Assertive Secularism vs. Passive Secularism
On 15th March 2004, France reopened the debate on the separation of the state and the religion by introducing a legislation to forbid the carrying of signs or clothes that indicate an affiliation to a religious group in the primary, secondary and high schools. (“Respect de la laïcité”) (Parvez 287) The supporters of the legislation, particularly in France saw in this law an implementation of secularism, a cornerstone of the public school system in France. Yet, there were several critics of the law. The United States Commission for International Religious Freedom criticized the French government, perceiving the law to represent an infringement on the freedom of expression. (Leane 1032) Whereas the French Constitution along the American Declaration of Independence are the founding texts of a common democracy around the world, their opinion seemed to diverge on this issue. After all Americans have “In God We Trust” printed on dollar bills. How could the French find a mere display of religious belief so offensive seems incomprehensible to many secular Americans. This differing understanding of the law on the either side of the Atlantic can be attributed to differing definition of the term “secularism” in the United States and France. This essay examines the history, legal definition and implementation of secularism in the United States and France to argue that the French secularism is a form of assertive secularism whereas the Americans have adopted a passive form of secularism. It also identifies why these countries differ in their definition of secularism by identifying the presence or the absence of an Ancien régime as the main factor.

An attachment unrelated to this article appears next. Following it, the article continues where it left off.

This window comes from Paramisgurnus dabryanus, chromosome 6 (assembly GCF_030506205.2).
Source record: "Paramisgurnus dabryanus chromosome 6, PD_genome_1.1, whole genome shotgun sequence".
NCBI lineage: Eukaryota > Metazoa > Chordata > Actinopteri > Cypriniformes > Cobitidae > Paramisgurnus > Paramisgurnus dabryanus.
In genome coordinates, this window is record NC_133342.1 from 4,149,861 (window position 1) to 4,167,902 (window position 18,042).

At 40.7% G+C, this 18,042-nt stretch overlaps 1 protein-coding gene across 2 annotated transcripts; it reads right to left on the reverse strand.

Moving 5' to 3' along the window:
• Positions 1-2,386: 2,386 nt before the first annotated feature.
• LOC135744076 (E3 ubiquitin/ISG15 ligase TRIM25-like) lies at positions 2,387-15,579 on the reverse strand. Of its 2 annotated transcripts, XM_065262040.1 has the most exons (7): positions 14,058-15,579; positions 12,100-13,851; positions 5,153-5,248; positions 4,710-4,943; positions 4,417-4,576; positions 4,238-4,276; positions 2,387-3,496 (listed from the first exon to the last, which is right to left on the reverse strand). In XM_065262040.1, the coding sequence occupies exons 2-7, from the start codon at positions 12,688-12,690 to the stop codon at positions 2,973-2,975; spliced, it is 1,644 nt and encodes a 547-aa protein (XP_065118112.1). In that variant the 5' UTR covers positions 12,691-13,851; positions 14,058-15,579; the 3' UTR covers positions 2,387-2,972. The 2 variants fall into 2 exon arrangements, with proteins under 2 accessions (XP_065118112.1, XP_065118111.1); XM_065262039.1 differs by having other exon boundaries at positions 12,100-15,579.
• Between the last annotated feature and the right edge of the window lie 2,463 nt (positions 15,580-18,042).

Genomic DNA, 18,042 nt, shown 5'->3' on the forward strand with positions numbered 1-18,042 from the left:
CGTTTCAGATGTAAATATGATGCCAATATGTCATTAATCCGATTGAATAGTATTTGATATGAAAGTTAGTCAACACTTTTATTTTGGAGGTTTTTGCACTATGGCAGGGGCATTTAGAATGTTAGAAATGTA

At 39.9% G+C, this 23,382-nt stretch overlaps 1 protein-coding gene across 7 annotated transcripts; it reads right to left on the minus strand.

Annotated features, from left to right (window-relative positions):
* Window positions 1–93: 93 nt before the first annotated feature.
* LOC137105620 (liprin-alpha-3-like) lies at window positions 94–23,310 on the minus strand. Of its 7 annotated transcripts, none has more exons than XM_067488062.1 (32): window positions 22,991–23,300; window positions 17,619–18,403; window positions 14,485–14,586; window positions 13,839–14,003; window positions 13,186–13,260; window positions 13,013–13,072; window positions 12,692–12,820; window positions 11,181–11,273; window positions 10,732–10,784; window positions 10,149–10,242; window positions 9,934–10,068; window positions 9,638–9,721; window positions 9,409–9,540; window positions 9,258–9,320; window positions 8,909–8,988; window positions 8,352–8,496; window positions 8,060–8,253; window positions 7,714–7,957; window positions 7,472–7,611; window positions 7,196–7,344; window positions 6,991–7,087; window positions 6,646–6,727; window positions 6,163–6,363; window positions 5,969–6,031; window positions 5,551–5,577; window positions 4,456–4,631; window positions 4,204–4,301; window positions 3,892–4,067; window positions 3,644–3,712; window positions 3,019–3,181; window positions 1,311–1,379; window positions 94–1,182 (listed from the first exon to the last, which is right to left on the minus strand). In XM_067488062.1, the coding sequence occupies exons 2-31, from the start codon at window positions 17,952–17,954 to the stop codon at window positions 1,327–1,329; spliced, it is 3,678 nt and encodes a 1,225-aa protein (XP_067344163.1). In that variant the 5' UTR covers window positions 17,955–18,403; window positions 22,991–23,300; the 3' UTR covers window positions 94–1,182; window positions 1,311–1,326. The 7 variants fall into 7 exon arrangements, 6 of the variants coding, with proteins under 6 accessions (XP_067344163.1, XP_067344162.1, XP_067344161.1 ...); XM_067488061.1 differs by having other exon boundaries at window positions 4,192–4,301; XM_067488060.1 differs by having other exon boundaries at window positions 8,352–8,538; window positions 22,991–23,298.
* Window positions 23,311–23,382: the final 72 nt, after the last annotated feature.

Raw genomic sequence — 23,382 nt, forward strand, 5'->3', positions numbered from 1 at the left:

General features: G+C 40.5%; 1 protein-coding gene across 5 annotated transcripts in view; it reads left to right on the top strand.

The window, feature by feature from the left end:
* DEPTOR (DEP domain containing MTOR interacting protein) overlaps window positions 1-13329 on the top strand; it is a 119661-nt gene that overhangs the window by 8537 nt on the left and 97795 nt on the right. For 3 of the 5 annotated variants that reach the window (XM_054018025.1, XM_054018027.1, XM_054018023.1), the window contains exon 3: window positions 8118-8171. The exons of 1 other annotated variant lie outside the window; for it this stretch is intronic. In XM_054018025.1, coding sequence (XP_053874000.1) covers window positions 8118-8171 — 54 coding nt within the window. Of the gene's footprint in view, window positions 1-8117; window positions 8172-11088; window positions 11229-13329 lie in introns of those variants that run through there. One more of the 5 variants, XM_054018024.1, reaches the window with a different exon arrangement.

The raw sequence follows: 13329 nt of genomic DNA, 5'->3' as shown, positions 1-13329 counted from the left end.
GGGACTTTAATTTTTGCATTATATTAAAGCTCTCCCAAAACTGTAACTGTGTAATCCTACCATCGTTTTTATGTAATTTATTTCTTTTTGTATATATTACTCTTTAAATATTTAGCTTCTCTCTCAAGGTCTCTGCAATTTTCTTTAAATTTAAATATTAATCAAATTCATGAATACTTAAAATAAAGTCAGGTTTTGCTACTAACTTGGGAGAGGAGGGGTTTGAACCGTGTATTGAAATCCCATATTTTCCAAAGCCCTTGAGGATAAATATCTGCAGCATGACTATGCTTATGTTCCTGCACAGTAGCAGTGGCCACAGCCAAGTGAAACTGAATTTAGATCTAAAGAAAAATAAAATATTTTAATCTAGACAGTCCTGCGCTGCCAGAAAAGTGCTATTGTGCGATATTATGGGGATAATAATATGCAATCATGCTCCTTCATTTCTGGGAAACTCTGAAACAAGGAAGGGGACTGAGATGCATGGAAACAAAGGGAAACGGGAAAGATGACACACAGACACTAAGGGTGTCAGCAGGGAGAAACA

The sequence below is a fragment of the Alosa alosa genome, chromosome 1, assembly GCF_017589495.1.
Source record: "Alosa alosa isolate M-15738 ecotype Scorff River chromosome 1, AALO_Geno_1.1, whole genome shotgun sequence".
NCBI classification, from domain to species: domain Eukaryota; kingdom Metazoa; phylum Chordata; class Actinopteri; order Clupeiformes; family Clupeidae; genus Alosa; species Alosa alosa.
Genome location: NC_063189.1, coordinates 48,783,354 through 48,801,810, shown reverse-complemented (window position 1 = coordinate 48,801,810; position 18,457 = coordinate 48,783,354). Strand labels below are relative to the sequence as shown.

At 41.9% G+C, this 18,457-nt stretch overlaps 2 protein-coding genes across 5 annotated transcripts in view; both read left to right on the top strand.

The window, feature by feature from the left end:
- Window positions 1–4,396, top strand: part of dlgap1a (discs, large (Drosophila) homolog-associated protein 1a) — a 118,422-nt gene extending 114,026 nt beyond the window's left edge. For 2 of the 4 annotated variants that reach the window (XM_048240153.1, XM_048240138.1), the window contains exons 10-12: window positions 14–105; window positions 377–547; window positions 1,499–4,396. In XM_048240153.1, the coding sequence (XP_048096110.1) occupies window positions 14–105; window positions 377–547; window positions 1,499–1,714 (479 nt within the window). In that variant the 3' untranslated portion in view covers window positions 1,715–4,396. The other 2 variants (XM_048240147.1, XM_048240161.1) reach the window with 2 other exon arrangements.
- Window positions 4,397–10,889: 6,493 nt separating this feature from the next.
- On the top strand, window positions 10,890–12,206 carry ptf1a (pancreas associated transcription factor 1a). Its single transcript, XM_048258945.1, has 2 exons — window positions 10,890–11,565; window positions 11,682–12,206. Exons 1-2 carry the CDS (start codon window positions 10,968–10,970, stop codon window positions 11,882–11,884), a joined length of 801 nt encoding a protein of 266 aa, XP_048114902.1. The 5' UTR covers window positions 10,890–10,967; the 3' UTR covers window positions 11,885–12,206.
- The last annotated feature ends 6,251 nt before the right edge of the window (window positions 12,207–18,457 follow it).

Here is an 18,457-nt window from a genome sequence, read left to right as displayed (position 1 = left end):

A state can be defined as a secular state on the basis of fulfilling the criteria that its parliament and its courts are free from institutional religious control, and that it has constitutionally declared neutrality toward all religions by lacking any established religion (Kuru 596). France and United States are examples of such states. These states thus differ from religious states such as Saudi Arabia that do not fulfill the above criteria. These states have religion as an integral part of law and may abide by texts such as Quran for legal guidance. Another kind of state is the state with established churches such as England. These states have a secular legislature and judiciary. However, generally due to historical and cultural reasons these states establish a state religion that does not affect the lives of citizens in any significant manner. Lastly, there are anti-religious states such China and North Korea. These states have secular legislative bodies and judiciary and are hostile towards religion. As opposed to the religious states, these states are based on the dogma that the religion is harmful and/or opposed to human reason.(Kuru 596).
The term secular state is still quite broad and can be further divided subdivided into two types of secularism, passive...